Q: We learned that last year.
A: Exactly. So they were more impatient. But what they also said was that there's tremendous benefit in repeated contact because it's not just in one encounter that your relationship and your perspective on the "other" changes. I mean this makes sense, it's with repeated contact where you can watch what happens in between. You can hear what people say, you can see how they present themselves. This is what you would do in any relationship, right? You meet somebody for the first time they come off in a particular way and you think, "Oh, okay."
And then there's a space and the next time you meet them and they're either the same or they're slightly different and you see a different aspect of them and in the meantime there may have been some contact at a distance and you're trying to make sense of what's true about this person. How authentic are they? Do they say what they really mean? Do they act in accordance with what they say? It's only with repeated contact with people over time, that you can actually begin to make a judgment about that. And the women who were in these repeated dialogues, felt it was incredibly important to have that ongoing contact because they could actually begin to see who they could trust and who they couldn't. Who was being honest and who wasn't. And otherwise it was too hit or miss. You know you're really creating the context for a relationship to be established and relationships are simply not established in one meeting. I mean, they are, but it's only superficial. There's no ability for it to go deep and it's only by the repeated contact that that can happen. So that's what the women told us.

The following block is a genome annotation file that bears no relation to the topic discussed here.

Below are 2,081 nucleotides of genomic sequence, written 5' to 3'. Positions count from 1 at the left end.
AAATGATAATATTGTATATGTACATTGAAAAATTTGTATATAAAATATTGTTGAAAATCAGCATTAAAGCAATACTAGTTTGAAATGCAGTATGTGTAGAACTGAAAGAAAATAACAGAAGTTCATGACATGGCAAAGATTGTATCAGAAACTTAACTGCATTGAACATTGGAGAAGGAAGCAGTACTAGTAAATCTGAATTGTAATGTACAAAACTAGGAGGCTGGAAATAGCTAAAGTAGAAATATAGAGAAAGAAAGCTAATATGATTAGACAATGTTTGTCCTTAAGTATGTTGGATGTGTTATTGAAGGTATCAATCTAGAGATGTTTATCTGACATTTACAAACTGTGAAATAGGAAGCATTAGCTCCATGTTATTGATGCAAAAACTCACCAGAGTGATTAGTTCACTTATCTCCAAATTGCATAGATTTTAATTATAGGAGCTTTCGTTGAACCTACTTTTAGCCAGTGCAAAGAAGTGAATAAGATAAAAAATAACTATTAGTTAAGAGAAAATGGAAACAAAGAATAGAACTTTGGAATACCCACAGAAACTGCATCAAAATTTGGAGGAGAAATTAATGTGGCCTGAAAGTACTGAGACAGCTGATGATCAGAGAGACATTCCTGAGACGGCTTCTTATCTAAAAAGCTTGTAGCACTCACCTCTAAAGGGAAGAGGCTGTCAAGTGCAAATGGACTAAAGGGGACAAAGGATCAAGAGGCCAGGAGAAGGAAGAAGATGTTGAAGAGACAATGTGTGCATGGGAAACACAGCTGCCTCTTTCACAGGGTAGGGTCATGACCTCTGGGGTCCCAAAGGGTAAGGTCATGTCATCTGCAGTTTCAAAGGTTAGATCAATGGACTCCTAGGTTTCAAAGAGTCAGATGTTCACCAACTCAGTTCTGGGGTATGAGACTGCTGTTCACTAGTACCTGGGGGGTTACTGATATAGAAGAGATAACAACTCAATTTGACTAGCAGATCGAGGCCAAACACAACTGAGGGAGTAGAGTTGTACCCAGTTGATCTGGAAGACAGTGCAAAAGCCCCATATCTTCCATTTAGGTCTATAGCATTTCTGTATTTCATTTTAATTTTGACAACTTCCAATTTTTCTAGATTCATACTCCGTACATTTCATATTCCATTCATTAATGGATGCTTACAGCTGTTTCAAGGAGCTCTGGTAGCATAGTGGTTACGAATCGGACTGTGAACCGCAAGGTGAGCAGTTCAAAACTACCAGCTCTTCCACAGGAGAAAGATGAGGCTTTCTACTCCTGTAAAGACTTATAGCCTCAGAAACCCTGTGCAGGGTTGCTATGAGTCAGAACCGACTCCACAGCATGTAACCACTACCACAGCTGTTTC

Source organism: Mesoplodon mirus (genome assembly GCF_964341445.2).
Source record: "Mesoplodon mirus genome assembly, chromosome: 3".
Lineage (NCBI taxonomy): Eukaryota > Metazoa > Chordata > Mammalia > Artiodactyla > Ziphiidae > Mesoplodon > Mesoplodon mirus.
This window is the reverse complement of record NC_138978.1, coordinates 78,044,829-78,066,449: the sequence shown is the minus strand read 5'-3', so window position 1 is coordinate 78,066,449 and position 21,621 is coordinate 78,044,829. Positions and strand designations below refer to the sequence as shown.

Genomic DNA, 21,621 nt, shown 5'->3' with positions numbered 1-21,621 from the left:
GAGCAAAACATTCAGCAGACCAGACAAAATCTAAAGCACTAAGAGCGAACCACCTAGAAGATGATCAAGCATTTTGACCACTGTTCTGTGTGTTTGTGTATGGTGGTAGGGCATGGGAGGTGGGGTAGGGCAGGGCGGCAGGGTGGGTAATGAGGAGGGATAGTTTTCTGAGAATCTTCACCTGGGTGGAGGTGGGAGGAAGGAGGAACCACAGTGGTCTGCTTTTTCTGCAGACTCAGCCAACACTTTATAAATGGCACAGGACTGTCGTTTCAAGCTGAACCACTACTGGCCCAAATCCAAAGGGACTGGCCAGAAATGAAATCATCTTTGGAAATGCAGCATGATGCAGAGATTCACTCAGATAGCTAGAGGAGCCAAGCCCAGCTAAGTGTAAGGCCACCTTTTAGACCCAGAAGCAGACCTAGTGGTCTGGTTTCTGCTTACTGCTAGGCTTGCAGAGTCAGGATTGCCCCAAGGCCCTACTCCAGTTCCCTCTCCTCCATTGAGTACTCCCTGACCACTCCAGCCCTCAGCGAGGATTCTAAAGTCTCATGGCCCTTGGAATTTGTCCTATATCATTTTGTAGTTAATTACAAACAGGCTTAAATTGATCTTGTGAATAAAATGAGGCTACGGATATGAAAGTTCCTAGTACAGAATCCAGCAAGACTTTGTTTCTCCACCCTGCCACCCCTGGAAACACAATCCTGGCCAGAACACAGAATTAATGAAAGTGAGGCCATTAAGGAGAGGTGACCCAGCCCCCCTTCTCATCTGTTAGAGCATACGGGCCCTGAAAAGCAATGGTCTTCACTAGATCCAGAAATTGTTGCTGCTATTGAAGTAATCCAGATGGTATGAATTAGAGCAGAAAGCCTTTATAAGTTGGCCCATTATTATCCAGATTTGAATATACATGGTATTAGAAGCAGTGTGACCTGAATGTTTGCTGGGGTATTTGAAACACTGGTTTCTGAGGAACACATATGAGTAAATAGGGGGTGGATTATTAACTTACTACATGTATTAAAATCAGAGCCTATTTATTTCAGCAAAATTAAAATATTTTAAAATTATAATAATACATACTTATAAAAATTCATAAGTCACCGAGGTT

And it wasn't even just repeated contact that we would orchestrate. It was repeated contact through multiple organizational connections, you know. Because there is a group in the Middle East, in the Israeli-Palestinian context who get repeatedly invited to participate in these things and those people get contact over and over and over again. And then they wind up on panels and they end up establishing personal relationships that are much different from the ones that they establish more superficially. So that was our experience there.